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The relationship between small businesses and professional associations

Associations are mission-driven organizations, mainly acting as a voice for an industry, profession or trade, or other cause. Membership is key to an association’s success. Therefore, the primary objective of an association is to focus on specific industry trends, so they can meet their member’s expectations for strategic growth, public opinion of the industry, improving legislative forces, and educating members on the important information in their industry. The more active and helpful an association is, the more likely their members will be satisfied and will continue to grow.

This give and take relationship is a large advantage for both small businesses and the association. The small business and its employer gain a larger voice and are exposed to relevant and helpful information, while the association grows with every additional member.

How can your association further assist with the growth of your small business?

In addition to the benefits listed above, and the credibility and increased influence that associations provide small businesses with, the most helpful associations facilitate partnerships for small business owners. These partnerships can vary dramatically in what they offer a small business, but always attempt to foster relationships that are beneficial to their small business members.

The partnerships associations bring to the table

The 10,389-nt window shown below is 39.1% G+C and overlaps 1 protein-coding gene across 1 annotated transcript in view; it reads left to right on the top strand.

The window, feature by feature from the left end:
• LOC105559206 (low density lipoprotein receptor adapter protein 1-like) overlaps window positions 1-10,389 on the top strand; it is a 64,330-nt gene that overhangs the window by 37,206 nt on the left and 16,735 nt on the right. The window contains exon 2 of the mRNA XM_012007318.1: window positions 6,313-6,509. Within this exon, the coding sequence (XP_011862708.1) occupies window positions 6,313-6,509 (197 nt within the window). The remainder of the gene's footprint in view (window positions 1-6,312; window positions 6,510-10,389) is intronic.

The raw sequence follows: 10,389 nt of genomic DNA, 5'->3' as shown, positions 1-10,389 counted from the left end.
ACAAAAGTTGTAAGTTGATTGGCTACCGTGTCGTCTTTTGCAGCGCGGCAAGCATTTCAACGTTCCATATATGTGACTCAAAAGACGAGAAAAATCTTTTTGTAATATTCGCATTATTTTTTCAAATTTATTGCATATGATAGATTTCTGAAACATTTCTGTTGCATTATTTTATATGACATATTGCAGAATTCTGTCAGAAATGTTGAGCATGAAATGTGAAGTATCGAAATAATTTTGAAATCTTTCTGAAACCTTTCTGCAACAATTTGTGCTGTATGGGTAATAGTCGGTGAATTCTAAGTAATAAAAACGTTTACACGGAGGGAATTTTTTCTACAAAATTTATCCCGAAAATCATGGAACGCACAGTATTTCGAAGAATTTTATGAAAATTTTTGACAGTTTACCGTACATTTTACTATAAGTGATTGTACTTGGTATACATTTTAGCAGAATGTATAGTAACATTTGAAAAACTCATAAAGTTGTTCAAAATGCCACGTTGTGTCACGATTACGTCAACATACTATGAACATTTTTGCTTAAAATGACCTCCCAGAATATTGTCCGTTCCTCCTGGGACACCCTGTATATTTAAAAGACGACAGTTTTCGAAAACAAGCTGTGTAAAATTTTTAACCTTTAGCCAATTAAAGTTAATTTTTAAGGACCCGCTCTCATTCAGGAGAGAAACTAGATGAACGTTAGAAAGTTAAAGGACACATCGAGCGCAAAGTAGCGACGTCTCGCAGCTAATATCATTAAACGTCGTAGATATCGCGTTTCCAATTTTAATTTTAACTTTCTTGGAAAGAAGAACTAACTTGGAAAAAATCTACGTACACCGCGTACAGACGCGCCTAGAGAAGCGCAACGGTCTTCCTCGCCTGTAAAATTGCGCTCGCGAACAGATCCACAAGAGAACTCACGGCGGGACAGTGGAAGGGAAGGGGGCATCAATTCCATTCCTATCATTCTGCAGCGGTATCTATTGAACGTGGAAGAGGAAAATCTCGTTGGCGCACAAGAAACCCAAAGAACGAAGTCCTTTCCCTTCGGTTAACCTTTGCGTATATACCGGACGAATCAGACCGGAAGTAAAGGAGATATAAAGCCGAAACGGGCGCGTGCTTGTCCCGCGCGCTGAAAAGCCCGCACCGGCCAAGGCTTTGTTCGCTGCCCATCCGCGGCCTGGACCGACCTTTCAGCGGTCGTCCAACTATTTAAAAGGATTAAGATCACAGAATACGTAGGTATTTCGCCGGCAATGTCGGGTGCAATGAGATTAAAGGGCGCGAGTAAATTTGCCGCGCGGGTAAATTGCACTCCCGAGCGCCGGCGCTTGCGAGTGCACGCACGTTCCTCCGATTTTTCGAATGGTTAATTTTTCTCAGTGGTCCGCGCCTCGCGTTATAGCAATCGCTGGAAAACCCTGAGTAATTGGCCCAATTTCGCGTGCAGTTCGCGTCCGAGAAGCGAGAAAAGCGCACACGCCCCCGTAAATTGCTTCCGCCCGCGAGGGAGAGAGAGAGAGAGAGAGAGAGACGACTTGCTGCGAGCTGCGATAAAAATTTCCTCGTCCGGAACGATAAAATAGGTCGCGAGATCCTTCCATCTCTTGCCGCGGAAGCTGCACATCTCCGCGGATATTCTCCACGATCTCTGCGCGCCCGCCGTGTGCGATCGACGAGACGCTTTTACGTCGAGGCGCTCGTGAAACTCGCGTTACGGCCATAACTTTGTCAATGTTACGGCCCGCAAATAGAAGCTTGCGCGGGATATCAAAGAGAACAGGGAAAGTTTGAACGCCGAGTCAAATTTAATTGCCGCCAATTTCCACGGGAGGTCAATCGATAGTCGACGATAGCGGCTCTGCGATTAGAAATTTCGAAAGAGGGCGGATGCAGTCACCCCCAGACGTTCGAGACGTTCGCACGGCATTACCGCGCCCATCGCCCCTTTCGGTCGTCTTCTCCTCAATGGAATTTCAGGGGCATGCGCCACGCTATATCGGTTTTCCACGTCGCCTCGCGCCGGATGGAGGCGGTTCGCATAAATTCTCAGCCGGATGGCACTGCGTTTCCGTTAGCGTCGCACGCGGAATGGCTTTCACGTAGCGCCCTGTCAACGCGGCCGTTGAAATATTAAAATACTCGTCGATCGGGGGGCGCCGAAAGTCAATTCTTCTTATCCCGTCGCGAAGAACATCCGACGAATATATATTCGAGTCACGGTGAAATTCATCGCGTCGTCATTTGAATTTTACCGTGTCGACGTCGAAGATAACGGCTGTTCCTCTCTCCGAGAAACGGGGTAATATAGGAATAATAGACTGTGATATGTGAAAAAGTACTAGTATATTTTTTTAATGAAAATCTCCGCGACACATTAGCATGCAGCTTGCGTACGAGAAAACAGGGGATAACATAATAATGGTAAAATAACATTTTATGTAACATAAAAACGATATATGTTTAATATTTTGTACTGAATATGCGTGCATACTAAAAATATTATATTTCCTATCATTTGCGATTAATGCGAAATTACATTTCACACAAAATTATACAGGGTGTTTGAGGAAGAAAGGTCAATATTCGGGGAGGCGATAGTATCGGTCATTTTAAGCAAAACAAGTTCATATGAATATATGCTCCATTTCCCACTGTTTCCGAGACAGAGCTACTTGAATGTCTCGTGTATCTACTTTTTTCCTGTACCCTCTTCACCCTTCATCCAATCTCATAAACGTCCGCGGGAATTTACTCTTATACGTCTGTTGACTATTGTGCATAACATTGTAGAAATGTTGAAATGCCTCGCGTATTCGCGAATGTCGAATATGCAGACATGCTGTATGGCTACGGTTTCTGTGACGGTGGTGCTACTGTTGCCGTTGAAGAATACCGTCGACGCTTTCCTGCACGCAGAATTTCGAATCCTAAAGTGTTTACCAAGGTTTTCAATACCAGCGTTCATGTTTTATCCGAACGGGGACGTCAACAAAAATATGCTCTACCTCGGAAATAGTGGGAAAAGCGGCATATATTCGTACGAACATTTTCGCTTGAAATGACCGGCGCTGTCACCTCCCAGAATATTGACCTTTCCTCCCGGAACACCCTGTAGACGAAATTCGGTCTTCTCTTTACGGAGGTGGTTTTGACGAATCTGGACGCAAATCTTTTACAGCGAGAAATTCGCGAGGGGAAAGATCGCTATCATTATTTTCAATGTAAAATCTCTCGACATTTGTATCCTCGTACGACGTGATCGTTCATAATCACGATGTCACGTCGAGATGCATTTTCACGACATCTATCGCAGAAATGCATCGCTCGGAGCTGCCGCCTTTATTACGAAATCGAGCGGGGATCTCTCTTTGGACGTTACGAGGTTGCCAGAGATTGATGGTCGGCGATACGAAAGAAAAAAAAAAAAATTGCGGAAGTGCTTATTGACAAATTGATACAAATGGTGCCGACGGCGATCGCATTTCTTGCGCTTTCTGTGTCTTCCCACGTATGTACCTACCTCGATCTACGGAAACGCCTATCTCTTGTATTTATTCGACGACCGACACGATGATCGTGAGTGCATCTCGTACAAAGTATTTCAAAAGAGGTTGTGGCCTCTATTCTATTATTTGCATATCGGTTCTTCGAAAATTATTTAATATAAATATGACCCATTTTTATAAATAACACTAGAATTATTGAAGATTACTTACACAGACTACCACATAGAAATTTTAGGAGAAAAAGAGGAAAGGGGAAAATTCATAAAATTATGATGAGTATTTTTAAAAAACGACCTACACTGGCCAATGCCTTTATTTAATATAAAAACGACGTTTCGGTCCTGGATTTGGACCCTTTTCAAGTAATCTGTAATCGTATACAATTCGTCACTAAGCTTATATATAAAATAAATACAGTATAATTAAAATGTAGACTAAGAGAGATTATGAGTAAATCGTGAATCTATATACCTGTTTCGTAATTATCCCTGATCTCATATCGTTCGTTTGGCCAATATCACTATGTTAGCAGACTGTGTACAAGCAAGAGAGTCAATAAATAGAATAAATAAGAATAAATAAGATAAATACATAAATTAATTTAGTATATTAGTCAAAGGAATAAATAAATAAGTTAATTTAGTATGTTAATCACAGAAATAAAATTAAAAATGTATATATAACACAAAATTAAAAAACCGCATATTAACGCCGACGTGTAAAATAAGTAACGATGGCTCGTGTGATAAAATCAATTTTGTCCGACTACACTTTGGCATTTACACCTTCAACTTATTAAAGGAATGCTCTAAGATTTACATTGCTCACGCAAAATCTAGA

Associations provide their members with profitable partnerships

One of the more productive and prevalent partnerships that associations and their members benefit from are connecting small business owners with experts in managing day-to-day employee administration. Small business owners specialize in the needs of their industry, and become entrepreneurs to profit on their knowledge of the industry. No matter which industry your association is a part of, they facilitate these relationships to provide members with an avenue to rid themselves of the time-consuming and complicated task of managing a workforce.

More specifically, employee administration partnerships assist with:

  • Human resources administration
  • Payroll processing and payroll tax filing
  • Workers’ compensation management
  • Benefits administration and benefits plan monitoring
  • Compliance management (including helping you navigate the Affordable Care Act)

This is just one of the several types of partnerships that associations can provide. And, they provide these partnerships because the association knows that small business owners may not just need assistance in gaining the credibility that consumers need. They, also, may need general insight of what assistance is available to the small business and information on how those partnerships can help the company achieve its goals.

If you are a member of an association, then ask your association what partnerships they provide to their members. Small business owners are usually shocked at how helpful association partnerships can be!